Can’t Miss Spot: Head out to the Observation Tower, which overlooks the 5,000-acre sawgrass marsh. The marsh is a key part of the watershed and helps filter the water that eventually ends up in the aquifer (and then, in your glass!)
Notes: Do not trust Google maps! Instead, follow these directions:
From Naples/Bonita Springs/S. Fort Myers: Travel I-75 N to exit 123 (Corkscrew Rd.). Go 18 miles east on Corkscrew Rd. You will pass the CREW Cypress Dome Trails. Go another 4 miles and you will see the CREW Marsh Trails on your right. Look for the brown road signs.
From N Ft. Myers/Charlotte County/Lehigh Acres: travel I-75 to exit 138 (the ML King/S.R. 82 exit). Travel east on S.Rr 82 toward Immokalee for 20 miles. Watch for a small blue C.R. 850 sign, then turn right on C.R. 850 (Corkscrew Rd.). The Marsh Trails are apporximately 2 miles down the road on your left. Look for the brown road signs.
Hours: Open every day, one hour before sunrise to one hour after sunset
Cost: Free; donations accepted
Facilities: Port-o-potty located close to parking lot on the beginning of the green loop (head toward Jim’s Pavillion)
Miles of trails: The Cypress Dome Trails offer six combined miles of looped trails and connects to Caracara Prairie Preserve, which is owned and managed by Conservation Collier.
Wear: Closed-toe shoes, socks and long pants recommended, especially as there may be muddy conditions in the middle of the Wild Coffee Trail (the farthest part of the white trail).
Pack: Water, snacks, bug spray. Bring extra water if you plan on heading out to Caracara Prairie Preserve as well.
Safety: December is small game hunting season and there are hunters on the property; hunting is monitored by FWC. Fire ants nest in distrubed areas along the sides of the trails, so walking in the middle of the trail is advised.
Can’t Miss Spot: Head out on the green trail (turn right from the trailhead) and it will wind around, past the pavillion, and then meet up with the blue trail (a shortcut). This is marker 4 on the map, and in front of you will be a beautiful Cypress Dome. It is almost dry this time of year, and you can see the water level marks on the bark. Take a photo of yourself or a family member next to the cypress tree so you can see how high the water gets in that area during rainy season!
Notes: Again, don’t trust Google Maps. Follow these directions:
From Naples/Bonita Springs/S. Fort Myers – Travel I-75 N to exit 123 (Corkscrew Rd.). Travel 14 miles east on Corkscrew Rd. The Cypress Dome Trails will be on your right just past a big curve to the left (north). Look for the brown trail signs.
From N Ft. Myers/Charlotte Co./Lehigh Acres: Travel I-75 to exit 138 (the ML King/S.R. 82 exit). Turn left (east) off the ramp. Travel 20 miles toward Immokalee (east) on S.R. 82. Turn right on C.R. 850 (Corkscrew Rd.). You will pass the CREW Marsh Trails at the 2-mile mark. Continue for 4 more miles. The Cypress Dome Trails will be on your left. Look for the brown road signs.
Address: 15970 Bonita Beach Road, Bonita Springs, FL 34135
Hours: Open every day, one hour before sunrise to one hour after sunset
Cost: Free; donations accepted
Facilities: One port-o-potty located in the parking lot. No trash cans; pack it in, pack it out.
Miles of trails: At this early stage, there is one trail open – the Billy G. Cobb Memorial Trail (red trail). It is approximately 1.5 miles long with a blue shortcut trail.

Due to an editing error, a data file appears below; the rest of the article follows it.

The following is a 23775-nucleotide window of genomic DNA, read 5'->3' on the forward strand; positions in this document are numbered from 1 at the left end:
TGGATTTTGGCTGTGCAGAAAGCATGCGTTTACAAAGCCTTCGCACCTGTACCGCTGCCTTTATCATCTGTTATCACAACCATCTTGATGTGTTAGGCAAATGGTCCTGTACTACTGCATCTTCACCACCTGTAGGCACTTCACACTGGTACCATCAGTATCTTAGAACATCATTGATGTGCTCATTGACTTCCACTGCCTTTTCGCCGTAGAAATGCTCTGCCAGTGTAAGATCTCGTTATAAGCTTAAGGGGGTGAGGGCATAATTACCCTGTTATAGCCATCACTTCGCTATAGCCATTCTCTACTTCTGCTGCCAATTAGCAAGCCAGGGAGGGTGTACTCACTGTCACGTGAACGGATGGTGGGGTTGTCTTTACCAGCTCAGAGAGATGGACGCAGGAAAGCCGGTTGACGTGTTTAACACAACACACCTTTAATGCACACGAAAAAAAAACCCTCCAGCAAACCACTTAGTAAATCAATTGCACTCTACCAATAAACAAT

Wear: Closed-toe shoes, socks. Long pants if grass is long but at this time the grass should be short.
Pack: Water, bug spray.
Safety: This trail is not flat and has a lot of terrain changes. Fire ants are a hazard as they like to nest in disturbed areas along the trail.
Can’t Miss Spot: The Melaleuca ghost forest, an area of invasive trees that were treated years ago and are now dead. This area shows what happens when you remove the invasives and allow the land to heal itself, and you will spot young slash pine that are growing and will eventually help this spot return to a hydric pine flatwood.
Notes: Park in the parking lot (and not along the side of Vincent Road). Stick to the marked trails at this time, as some of the surrounding area is privately owned.
Hours: Open every day, one hour before sunrise to one hour past sunset
Cost: Free; donations accepted
Facilities: Two port-o-potties in the parking lot; no trash cans – pack it in, pack it out
Miles of trails: One almost-13-mile loop. There are no shortcuts back to the parking lot, nor are there any vehicles to come get you if you go out too far and are too tired to walk back.
Wear: Closed-toe shoes, socks, bug spray.
Pack: Snacks and plenty of water, especially if you are going to do the full loop. The swamp is quite humid and you can get dehydrated quickly on a warm day.
Safety: Turn around before you feel tired. This is very important at this trail system, as we have had people head out too far, then decide they cannot walk back to the parking lot – and their only option is to call 911.
Also, this trail is home to numerous alligators. Read all alligator safety signs – you will pass several in the parking lot. Remember this is their home, and you are a visitor. Turn around and go the other way if an alligator is on the path. You may not throw rocks or harass the alligators; if you see someone doing this, call FWC law enforcement.
The walking of dogs/pets is NOT recommended at this trail due to the presence of alligators.
Can’t Miss Spot: The lake at the culvert, just past the boardwalk. You may see alligators, great white egrets, herons, roseate spoonbills and the occasional limpkin feeding in the water.
Notes: Please read all signs and safety information. For first time visitors, a short, easy walk is to head out to the short boardwalk, walk to the first pond, then turn around and head back. This will be around a mile and you will see cypress trees, red maple, wildflowers, ferns, air plants, migratory song birds, herons and more.
*There are private properties near the CREW Flint Pen Strand Hiking Trails. The public should remain on marked trails and not enter areas marked as private property.
From Fort Myers: From I-75 S, take exit 116 and turn east on Bonita Beach Road. Travel approximately 3.8 miles and turn left onto Vincent Road. The trail head and main parking lot are on the left. Continue further down Vincent Road and make your first right for the Pine parking lot. A third parking option may be reached by making an immediate right after turning left off of Bonita Beach Road.
From Naples: From I-75 N, take exit 116 and turn east on Bonita Beach Road. Travel approximately 3.8 miles and turn left onto Vincent Road. The trail head and main parking lot are on the left. Continue further down Vincent Road and make your first right for the Pine parking lot. A third parking option may be reached by making an immediate right after turning left off of Bonita Beach Road.